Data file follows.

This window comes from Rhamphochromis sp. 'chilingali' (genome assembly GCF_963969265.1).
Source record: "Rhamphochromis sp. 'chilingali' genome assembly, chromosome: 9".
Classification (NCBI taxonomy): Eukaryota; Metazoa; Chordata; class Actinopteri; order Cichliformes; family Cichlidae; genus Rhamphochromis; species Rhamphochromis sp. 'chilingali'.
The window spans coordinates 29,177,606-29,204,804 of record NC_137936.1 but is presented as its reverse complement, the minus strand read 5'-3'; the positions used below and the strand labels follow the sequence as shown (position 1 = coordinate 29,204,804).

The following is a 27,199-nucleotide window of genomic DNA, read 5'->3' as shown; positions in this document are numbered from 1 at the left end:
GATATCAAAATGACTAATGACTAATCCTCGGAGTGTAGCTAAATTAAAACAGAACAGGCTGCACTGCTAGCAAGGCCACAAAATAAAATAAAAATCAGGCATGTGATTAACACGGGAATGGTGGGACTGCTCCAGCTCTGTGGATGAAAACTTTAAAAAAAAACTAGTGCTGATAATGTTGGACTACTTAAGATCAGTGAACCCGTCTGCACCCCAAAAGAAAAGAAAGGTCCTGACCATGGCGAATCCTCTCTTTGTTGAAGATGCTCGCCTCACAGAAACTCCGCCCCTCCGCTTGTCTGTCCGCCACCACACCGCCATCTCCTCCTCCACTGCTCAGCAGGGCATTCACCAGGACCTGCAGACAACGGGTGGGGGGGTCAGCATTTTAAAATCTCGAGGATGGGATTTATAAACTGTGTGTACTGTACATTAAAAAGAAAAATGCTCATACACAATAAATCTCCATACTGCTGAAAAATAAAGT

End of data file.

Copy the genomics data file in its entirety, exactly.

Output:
This window comes from Rhamphochromis sp. 'chilingali' (genome assembly GCF_963969265.1).
Source record: "Rhamphochromis sp. 'chilingali' genome assembly, chromosome: 9".
Classification (NCBI taxonomy): Eukaryota; Metazoa; Chordata; class Actinopteri; order Cichliformes; family Cichlidae; genus Rhamphochromis; species Rhamphochromis sp. 'chilingali'.
The window spans coordinates 29,177,606-29,204,804 of record NC_137936.1 but is presented as its reverse complement, the minus strand read 5'-3'; the positions used below and the strand labels follow the sequence as shown (position 1 = coordinate 29,204,804).

The following is a 27,199-nucleotide window of genomic DNA, read 5'->3' as shown; positions in this document are numbered from 1 at the left end:
GATATCAAAATGACTAATGACTAATCCTCGGAGTGTAGCTAAATTAAAACAGAACAGGCTGCACTGCTAGCAAGGCCACAAAATAAAATAAAAATCAGGCATGTGATTAACACGGGAATGGTGGGACTGCTCCAGCTCTGTGGATGAAAACTTTAAAAAAAAACTAGTGCTGATAATGTTGGACTACTTAAGATCAGTGAACCCGTCTGCACCCCAAAAGAAAAGAAAGGTCCTGACCATGGCGAATCCTCTCTTTGTTGAAGATGCTCGCCTCACAGAAACTCCGCCCCTCCGCTTGTCTGTCCGCCACCACACCGCCATCTCCTCCTCCACTGCTCAGCAGGGCATTCACCAGGACCTGCAGACAACGGGTGGGGGGGTCAGCATTTTAAAATCTCGAGGATGGGATTTATAAACTGTGTGTACTGTACATTAAAAAGAAAAATGCTCATACACAATAAATCTCCATACTGCTGAAAAATAAAGT